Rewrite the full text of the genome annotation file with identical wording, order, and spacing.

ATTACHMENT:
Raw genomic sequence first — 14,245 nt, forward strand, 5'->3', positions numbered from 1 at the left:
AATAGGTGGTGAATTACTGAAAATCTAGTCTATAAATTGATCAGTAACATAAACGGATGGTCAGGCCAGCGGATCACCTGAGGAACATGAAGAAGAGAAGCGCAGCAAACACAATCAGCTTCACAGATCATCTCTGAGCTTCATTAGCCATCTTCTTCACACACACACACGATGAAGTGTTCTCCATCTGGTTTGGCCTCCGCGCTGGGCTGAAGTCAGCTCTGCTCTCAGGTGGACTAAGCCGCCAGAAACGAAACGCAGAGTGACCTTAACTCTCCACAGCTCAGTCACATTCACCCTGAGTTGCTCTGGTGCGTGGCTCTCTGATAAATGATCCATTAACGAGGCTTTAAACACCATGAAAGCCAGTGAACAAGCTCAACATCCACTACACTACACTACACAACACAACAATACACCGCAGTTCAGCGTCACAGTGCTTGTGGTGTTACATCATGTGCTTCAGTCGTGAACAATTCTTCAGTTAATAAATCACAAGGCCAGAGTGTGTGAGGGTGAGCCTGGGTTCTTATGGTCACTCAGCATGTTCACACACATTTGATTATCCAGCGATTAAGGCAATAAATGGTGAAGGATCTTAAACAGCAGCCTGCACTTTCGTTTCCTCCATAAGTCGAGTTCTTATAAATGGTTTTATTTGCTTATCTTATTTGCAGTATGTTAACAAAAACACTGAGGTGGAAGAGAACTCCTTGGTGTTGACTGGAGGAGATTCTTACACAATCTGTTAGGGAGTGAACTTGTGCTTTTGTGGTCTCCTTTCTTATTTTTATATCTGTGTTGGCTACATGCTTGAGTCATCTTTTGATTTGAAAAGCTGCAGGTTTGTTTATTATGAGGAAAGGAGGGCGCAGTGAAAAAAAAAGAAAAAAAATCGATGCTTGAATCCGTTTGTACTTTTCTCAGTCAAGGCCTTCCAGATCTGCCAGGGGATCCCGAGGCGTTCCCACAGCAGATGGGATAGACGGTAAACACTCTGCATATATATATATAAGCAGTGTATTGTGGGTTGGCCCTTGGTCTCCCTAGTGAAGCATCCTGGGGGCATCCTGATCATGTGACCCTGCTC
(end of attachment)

Raw genomic sequence first — 14,245 nt, forward strand, 5'->3', positions numbered from 1 at the left:
AATAGGTGGTGAATTACTGAAAATCTAGTCTATAAATTGATCAGTAACATAAACGGATGGTCAGGCCAGCGGATCACCTGAGGAACATGAAGAAGAGAAGCGCAGCAAACACAATCAGCTTCACAGATCATCTCTGAGCTTCATTAGCCATCTTCTTCACACACACACACGATGAAGTGTTCTCCATCTGGTTTGGCCTCCGCGCTGGGCTGAAGTCAGCTCTGCTCTCAGGTGGACTAAGCCGCCAGAAACGAAACGCAGAGTGACCTTAACTCTCCACAGCTCAGTCACATTCACCCTGAGTTGCTCTGGTGCGTGGCTCTCTGATAAATGATCCATTAACGAGGCTTTAAACACCATGAAAGCCAGTGAACAAGCTCAACATCCACTACACTACACTACACAACACAACAATACACCGCAGTTCAGCGTCACAGTGCTTGTGGTGTTACATCATGTGCTTCAGTCGTGAACAATTCTTCAGTTAATAAATCACAAGGCCAGAGTGTGTGAGGGTGAGCCTGGGTTCTTATGGTCACTCAGCATGTTCACACACATTTGATTATCCAGCGATTAAGGCAATAAATGGTGAAGGATCTTAAACAGCAGCCTGCACTTTCGTTTCCTCCATAAGTCGAGTTCTTATAAATGGTTTTATTTGCTTATCTTATTTGCAGTATGTTAACAAAAACACTGAGGTGGAAGAGAACTCCTTGGTGTTGACTGGAGGAGATTCTTACACAATCTGTTAGGGAGTGAACTTGTGCTTTTGTGGTCTCCTTTCTTATTTTTATATCTGTGTTGGCTACATGCTTGAGTCATCTTTTGATTTGAAAAGCTGCAGGTTTGTTTATTATGAGGAAAGGAGGGCGCAGTGAAAAAAAAAGAAAAAAAATCGATGCTTGAATCCGTTTGTACTTTTCTCAGTCAAGGCCTTCCAGATCTGCCAGGGGATCCCGAGGCGTTCCCACAGCAGATGGGATAGACGGTAAACACTCTGCATATATATATATAAGCAGTGTATTGTGGGTTGGCCCTTGGTCTCCCTAGTGAAGCATCCTGGGGGCATCCTGATCATGTGACCCTGCTC